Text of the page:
The warmest wilderness area in February and March in the continental US outside the Everglades. A range of desert environments from 2000’ to 7800’ to hike through, with dozens of established trails. The meandering flow of the Rio Grande, including canyons with 1500’ walls. Great paddling! Next to the National Park is a State Park with desert mountain bike trails. Added bonus: Marfa, the hip art-town and the Star Parties at the McDonald Observatory, both about 100 miles north of Big Bend.
Closest airports are El Paso (5 hours away by car) or Midland (3.25 hours).
The National Park has three major developed camping areas and many road-accessible backcountry sites. The State Park has many primitive camping options. Permits required for all backcountry and primitive sites. National Park developed sites can be reserved but many are first-come first served.
Many different trails: flat low-desert walks through spring flowers, or high country mountain hikes up through forests and out to fabulous viewpoints. The Rio Grande offers a variety of paddling options. Biking is allowed on all paved and rough backcountry roads in the National Park. The State Park offers the same and has many single track bike routes.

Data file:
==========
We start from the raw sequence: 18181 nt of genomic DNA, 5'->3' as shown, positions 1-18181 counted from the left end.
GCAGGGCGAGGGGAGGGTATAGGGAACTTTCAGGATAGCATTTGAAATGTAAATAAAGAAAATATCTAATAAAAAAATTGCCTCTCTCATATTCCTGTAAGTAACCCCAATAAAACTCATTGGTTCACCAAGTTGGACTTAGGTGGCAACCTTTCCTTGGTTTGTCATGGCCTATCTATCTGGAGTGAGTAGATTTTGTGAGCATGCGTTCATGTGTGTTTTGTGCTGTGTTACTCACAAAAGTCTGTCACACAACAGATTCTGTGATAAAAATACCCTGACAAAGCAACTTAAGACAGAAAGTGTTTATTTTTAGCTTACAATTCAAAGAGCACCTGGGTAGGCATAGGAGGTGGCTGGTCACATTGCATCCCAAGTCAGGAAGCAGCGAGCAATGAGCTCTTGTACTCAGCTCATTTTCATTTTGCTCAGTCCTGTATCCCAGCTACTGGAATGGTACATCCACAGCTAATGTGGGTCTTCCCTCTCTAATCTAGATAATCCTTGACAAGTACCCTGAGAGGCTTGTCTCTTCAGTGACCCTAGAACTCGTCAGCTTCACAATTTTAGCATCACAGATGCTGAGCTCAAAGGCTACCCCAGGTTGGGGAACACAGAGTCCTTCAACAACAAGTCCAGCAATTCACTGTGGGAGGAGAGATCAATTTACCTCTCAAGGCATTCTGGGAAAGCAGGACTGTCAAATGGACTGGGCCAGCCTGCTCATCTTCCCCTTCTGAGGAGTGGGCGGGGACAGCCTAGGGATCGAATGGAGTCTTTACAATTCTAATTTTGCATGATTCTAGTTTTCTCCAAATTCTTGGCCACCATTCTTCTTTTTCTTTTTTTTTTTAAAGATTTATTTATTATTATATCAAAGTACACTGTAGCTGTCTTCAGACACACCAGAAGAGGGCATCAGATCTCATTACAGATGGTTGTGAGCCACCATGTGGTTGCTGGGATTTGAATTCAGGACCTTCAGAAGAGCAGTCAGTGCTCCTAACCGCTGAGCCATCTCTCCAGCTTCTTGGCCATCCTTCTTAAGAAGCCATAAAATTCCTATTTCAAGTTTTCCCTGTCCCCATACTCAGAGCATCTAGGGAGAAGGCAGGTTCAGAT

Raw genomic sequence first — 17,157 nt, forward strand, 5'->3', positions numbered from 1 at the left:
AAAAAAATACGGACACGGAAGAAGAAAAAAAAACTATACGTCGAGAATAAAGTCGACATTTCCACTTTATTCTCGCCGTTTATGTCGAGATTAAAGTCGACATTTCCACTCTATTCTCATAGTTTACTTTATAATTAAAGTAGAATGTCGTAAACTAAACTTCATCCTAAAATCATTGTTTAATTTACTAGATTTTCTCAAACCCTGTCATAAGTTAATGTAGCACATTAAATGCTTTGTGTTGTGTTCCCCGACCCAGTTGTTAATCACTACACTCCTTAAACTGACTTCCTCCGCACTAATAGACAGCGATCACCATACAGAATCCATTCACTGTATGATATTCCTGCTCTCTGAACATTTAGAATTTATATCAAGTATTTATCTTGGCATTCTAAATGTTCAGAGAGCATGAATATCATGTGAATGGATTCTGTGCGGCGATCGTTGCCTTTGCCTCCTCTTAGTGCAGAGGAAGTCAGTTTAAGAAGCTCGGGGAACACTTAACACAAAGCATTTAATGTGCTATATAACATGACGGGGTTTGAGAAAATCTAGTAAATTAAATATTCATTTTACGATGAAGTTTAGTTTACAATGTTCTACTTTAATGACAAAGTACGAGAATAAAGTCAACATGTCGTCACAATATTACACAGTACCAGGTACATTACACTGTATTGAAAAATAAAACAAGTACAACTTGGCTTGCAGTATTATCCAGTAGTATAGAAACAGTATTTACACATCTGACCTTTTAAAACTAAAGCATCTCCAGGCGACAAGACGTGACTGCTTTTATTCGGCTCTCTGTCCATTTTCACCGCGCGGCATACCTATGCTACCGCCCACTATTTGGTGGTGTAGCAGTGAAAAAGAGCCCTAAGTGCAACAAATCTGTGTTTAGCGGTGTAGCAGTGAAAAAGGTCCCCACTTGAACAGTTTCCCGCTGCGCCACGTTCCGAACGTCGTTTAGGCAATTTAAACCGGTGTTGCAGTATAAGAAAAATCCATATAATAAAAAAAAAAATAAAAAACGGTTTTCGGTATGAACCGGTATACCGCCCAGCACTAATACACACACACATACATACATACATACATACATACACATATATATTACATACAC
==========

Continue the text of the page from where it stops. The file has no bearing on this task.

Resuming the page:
Poor in most open areas, but good in established campgrounds. Ranger stations have wifi.
February and March, October and November. Carpets of flowers in the spring! Major temperature ranges, from below freezing at night (if no cloud cover) to 90+ (30+C) in the days.
This is a surprisingly isolated area in a state with almost 30 million people. It is worth the trek to get there. The unusual combination of a vast open landscape fringed by upstart mountain ranges lets you sense of the curvature of the earth. The dark night sky enables wonderful star gazing during new moons. Very little flyover air traffic too. Marfa and the McDonald observatory definitely worth a visit enroute.